Objective: The aim of the study was to analyze the trends in HIV prevalence among childbearing women through unlinked anonymous testing of newborns. Methods: Dried-blood specimens, residual to routine metabolic screening of newborns, were collected in Italy during the last quarter of each year, from 1994 to 2002. These samples were tested anonymously for HIV antibodies. Results: Of 844,311 specimens tested, 703 (0.83/1000; 95% confidence interval, 0.76-0.88) resulted as HIV antibody-reactive. Prevalence was 1.05 per 1000 in 1994 and decreased significantly over the following 3 years, reaching 0.60 per 1000 in 1997. Thereafter, a seroprevalence increase was recorded with a figure of 1.01 per 1000 in 1999. A decrease was again observed in 2001 and in 2002, when the seroprevalence rate was significantly lower than that recorded in 1994. During the entire study period, higher prevalence rates were observed in northern Italian regions, where the highest AIDS incidence rates are recorded, and in metropolitan compared with nonmetropolitan areas. The estimated number of children born each year to an HIV-positive mother ranged from 313 to 546. Conclusion: The number of children born to an HIV-positive mother calls for continued efforts to prevent vertical transmission of the infection.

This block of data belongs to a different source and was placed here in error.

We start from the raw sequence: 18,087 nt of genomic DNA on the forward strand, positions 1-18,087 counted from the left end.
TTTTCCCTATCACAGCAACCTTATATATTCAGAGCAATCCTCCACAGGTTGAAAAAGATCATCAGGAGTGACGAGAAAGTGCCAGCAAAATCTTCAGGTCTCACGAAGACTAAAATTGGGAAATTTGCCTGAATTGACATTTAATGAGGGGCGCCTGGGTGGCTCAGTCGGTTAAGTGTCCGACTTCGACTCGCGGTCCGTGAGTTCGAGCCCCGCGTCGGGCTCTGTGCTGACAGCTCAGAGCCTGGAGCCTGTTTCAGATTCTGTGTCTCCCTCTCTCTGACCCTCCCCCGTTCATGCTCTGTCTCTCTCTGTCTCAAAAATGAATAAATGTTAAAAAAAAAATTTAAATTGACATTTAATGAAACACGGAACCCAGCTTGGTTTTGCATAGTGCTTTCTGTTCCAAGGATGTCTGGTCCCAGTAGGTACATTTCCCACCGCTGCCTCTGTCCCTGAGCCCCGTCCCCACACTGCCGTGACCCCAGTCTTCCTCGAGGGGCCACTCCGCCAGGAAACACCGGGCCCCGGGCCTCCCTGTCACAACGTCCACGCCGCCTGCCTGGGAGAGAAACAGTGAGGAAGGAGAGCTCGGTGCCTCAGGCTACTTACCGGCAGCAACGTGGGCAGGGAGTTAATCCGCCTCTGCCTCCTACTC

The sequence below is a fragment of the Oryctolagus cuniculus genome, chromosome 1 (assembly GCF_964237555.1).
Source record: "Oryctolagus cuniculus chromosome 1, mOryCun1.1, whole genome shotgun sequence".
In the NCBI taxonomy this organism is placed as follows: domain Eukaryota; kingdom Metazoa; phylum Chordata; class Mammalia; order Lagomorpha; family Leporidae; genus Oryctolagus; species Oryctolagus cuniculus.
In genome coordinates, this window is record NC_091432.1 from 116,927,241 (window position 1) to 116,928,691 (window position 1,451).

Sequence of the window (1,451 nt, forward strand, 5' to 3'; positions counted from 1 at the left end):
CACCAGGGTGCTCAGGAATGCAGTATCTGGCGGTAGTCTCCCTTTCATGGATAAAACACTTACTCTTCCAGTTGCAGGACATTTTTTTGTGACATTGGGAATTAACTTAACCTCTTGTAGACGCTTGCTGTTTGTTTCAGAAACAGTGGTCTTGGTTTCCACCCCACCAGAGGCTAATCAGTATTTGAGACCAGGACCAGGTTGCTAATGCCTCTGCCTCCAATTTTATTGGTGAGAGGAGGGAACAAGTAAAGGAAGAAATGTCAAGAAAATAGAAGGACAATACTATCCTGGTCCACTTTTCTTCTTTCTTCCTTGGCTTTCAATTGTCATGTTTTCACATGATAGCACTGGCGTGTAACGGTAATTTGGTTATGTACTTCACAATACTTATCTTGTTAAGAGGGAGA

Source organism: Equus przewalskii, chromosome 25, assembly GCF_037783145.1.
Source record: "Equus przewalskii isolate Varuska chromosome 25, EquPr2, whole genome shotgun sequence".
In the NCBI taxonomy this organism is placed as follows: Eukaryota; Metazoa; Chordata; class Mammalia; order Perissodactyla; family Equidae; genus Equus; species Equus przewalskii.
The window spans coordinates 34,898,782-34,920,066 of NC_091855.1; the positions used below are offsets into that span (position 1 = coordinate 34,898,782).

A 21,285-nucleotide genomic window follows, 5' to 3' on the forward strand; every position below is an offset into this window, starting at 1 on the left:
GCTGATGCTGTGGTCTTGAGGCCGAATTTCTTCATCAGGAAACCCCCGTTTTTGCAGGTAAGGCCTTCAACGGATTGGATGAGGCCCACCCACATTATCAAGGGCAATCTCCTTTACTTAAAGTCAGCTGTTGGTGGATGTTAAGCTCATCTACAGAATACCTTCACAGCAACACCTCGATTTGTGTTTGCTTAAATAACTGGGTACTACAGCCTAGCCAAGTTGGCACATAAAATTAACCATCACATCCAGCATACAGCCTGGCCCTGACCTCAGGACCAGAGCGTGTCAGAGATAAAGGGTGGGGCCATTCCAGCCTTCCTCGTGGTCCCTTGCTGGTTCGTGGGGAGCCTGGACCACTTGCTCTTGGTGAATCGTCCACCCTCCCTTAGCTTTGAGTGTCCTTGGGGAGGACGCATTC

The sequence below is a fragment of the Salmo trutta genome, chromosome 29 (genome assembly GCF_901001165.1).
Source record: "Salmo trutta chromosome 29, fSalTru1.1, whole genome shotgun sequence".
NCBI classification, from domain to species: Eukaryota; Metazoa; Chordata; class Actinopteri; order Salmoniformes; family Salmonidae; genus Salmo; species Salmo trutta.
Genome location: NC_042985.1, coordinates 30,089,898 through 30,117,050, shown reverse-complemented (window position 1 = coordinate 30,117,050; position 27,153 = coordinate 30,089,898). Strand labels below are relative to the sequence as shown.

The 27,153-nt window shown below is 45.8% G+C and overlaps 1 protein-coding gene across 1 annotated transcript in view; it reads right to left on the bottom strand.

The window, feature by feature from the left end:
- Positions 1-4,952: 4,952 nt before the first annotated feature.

|Number of pages||4|
|Journal||Journal of Acquired Immune Deficiency Syndromes|
|Publication status||Published - Mar 2006|
- Childbearing women
ASJC Scopus subject areas